Will Immigration Concerns Be Addressed in NAFTA or Will Swamp Forces Prevail?

President Trump signaled yesterday that he is open to dropping his newly announced tariffs on steel and aluminum imports if the U.S. successfully renegotiates the North American Free Trade Agreement (NAFTA) with Mexico and Canada. “We have large trade deficits with Mexico and Canada. NAFTA, which is under renegotiation right now, has been a bad deal for U.S.A. Massive relocation of companies & jobs. Tariffs on Steel and Aluminum will only come off if new & fair NAFTA agreement is signed,” Trump tweeted.

NAFTA – which went into effect in 1994 and is currently being renegotiated by U.S. Trade Representative (USTR) Robert Lighthizer – eliminated most tariffs on trade between the U.S., Canada, and Mexico. The trade agreement also created a little-known visa program that allows foreign workers to take high-paying professional jobs in America.

Under NAFTA, the TN visa program permits Canadian and Mexican nationals to reside in the U.S. for three years and renew that status an unlimited number of times. Unlike other high-skilled visa programs, the TN visa program contains no protections for American workers. It is estimated that almost 100,000 TN visa holders are currently working in the U.S. in 63 highly competitive professions, including doctors, lawyers, dentists, and engineers.

Even though the TN visa program does not comport with President Trump’s policy of “Buy American, Hire American,” reports have surfaced that Lighthizer is not addressing it in negotiations, and administration officials who urged him to have been sidelined.

Earlier this month, Breitbart News obtained a draft letter from DHS staffers to Lighthizer highlighting the detriment to American workers caused by TN visas included in the current version of NAFTA. However, a holdover career official told the staffers to “stand down” and the letter was subsequently scrapped.

“DHS opposes the inclusion of immigration provisions in NAFTA, because such inclusion is contrary to the aims of Executive Order 13788 ‘Buy American and Hire American,’ would constrain DHS authority to regulate immigration, contravenes Congressional pronouncements, and arguably conflicts with negotiation objectives asserted in current trade promotion authority (TPA),” the letter reads.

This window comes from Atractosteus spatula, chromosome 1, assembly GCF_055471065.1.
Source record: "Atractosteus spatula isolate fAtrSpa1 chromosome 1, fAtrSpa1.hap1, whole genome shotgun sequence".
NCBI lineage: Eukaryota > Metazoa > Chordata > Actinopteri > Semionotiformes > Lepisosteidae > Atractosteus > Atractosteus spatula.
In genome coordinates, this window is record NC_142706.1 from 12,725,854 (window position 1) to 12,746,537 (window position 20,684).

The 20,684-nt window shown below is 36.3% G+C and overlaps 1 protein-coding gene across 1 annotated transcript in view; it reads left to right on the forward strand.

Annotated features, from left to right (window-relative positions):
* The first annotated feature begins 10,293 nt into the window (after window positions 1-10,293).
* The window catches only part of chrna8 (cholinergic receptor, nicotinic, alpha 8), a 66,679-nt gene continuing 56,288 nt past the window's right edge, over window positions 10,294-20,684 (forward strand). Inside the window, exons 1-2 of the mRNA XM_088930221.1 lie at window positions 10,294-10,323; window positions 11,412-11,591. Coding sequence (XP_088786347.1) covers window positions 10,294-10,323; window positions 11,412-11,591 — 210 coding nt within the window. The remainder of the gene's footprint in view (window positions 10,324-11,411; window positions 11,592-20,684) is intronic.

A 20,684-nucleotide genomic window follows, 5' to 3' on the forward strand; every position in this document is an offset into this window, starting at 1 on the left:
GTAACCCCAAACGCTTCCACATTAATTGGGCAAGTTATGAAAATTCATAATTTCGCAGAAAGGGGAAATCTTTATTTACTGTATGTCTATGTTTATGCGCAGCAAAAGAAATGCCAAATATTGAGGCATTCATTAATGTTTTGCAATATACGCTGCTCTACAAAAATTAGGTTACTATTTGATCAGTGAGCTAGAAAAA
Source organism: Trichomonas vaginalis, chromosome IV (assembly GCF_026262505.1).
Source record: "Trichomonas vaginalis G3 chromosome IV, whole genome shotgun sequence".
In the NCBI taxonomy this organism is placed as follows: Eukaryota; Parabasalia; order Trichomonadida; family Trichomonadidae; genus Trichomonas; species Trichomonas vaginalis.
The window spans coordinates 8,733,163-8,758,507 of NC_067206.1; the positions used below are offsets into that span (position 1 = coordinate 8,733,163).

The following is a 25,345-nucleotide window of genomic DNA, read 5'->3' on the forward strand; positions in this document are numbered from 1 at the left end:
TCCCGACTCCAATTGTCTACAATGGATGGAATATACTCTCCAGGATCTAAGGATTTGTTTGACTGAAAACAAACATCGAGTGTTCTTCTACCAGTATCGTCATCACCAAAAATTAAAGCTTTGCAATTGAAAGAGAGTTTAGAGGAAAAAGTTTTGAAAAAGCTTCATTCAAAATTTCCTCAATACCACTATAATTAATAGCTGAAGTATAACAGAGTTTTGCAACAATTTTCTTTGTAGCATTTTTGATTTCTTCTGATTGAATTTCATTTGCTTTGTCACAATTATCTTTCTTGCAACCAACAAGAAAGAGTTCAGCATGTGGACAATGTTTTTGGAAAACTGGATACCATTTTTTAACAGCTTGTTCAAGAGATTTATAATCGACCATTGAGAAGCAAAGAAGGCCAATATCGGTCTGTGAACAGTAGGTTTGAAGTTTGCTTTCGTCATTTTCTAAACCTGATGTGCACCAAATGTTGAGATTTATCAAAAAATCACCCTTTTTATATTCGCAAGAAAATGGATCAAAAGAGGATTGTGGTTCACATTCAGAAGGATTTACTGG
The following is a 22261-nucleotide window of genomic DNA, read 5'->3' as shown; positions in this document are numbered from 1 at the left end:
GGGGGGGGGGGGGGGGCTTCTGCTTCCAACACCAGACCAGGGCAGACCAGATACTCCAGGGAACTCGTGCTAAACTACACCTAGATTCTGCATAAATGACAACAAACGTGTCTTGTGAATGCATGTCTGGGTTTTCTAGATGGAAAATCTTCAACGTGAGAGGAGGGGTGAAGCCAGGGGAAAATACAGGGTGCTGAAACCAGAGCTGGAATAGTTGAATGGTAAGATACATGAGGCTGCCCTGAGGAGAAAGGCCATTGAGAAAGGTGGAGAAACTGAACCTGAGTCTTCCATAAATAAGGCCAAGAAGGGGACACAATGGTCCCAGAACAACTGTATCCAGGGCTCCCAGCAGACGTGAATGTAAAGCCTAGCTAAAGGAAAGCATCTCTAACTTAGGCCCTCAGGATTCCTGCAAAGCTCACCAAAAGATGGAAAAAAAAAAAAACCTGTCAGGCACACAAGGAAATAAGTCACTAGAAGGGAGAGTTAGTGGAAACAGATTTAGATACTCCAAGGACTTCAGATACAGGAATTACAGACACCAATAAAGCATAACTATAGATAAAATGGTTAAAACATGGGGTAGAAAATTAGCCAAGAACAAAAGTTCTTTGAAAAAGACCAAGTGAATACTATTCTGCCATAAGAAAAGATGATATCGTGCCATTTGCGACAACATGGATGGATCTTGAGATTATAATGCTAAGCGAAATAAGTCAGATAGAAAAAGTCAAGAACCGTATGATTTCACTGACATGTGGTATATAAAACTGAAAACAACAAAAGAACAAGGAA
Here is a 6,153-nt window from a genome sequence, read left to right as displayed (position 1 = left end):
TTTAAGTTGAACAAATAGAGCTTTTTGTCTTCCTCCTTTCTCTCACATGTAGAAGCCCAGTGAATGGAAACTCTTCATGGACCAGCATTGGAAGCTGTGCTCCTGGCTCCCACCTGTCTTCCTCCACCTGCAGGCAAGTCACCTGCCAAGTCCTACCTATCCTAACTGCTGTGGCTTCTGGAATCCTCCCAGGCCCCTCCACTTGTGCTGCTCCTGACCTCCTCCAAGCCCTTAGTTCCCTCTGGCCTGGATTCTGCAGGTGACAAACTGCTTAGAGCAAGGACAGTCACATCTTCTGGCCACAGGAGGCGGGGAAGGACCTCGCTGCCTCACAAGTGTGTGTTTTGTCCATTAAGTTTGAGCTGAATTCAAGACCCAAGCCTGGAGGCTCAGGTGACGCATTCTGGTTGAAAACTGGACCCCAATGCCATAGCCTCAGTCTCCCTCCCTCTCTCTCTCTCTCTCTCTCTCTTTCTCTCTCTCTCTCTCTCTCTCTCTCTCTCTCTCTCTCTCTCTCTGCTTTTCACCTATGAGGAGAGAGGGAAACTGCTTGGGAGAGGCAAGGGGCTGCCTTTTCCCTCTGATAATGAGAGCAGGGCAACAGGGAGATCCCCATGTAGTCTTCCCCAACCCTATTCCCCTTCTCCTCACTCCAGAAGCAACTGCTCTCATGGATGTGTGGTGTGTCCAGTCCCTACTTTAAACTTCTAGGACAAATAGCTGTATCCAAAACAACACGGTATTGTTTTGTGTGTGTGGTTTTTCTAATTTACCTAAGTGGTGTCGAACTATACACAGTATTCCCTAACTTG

It continues:

“All of these positions [filled by TN visa holders]are in high demand by qualified U.S. workers. The TN program is uncapped and includes almost none of the U.S. worker protections Congress has included for certain other temporary worker programs (such as the requirement that employers advertise the position, pay the worker the prevailing wage, and ensure that importing foreign workers will not adversely impact the working conditions of U.S. workers).

[R]etaining TN provisions in NAFTA is in tension with the President’s objectives underlying Executive Order 13788, in which he stated that, “to create higher wages and employment rates for workers in the United States, and to protect their economic interests, it shall be the policy of the executive branch to rigorously enforce and administer the laws governing entry into the United States of workers from abroad.”

If the steel and aluminum tariffs are indeed being used as leverage to squeeze Mexico and Canada on NAFTA, Lighthizer has the opportunity to come to an agreement that is in line with the president’s views on immigration, and thus favorable to American workers. Will he be able to hear the advice of well-intentioned agency staff this time around? Hopefully. If not, chalk up another victory for the swamp.

About Author


RJ Hauman joined FAIR in 2015, bringing valuable legislative, regulatory, and political experience to the organization. In his role, he oversees the Government Relations department and leads FAIR’s advocacy efforts before Congress and the administration. RJ also serves as a FAIR media spokesperson on a variety of immigration issues and pending legislation. During his time on Capitol Hill, RJ gained immigration policy experience as an aide to former Rep. Elton Gallegly (R-CA), who chaired the House Judiciary Committee’s Subcommittee on Immigration Policy and Enforcement. RJ holds a Bachelor of Arts in Political Science from Clemson University.


  1. avatar
    Ignatius Reilly on

    Two points:
    (1) You fail to mention that U.S. workers take jobs in Canada and Mexico under the same agreement. If the U.S. revokes the work permits of Canadian and Mexican professionals, presumably Canada and Mexico will do the same to U.S. citizens working in those countries. (i.e. They will take jobs away from U.S. citizens.)
    (2) As you mention, the work permit can only be used by highly skilled professionals like doctors, lawyers, dentists, and engineers. Aren’t these the very people Trump has said he wants to attract to America? Shouldn’t we be bolstering this program to attract more high-skill professionals to this country?

    • avatar

      We don’t have enough lawyers and engineers? Your argument is the same one that companies make that want to import even more foreign workers and pay them less money. There are numerous examples of corporations, Disney for one, you know, that “family friendly” company, firing American tech workers and forcing them to train their foreign replacements. We were promised that trade deficits and job loss would not happen under NAFTA and that’s exactly what happened.

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    • avatar
      Victor Ragan on

      you are an idiot who doesn’t understand the importance of having friendly neighbours.
      Perfect example of ignorant citizens who believe whatever the politicians say without digging into the facts themselves.

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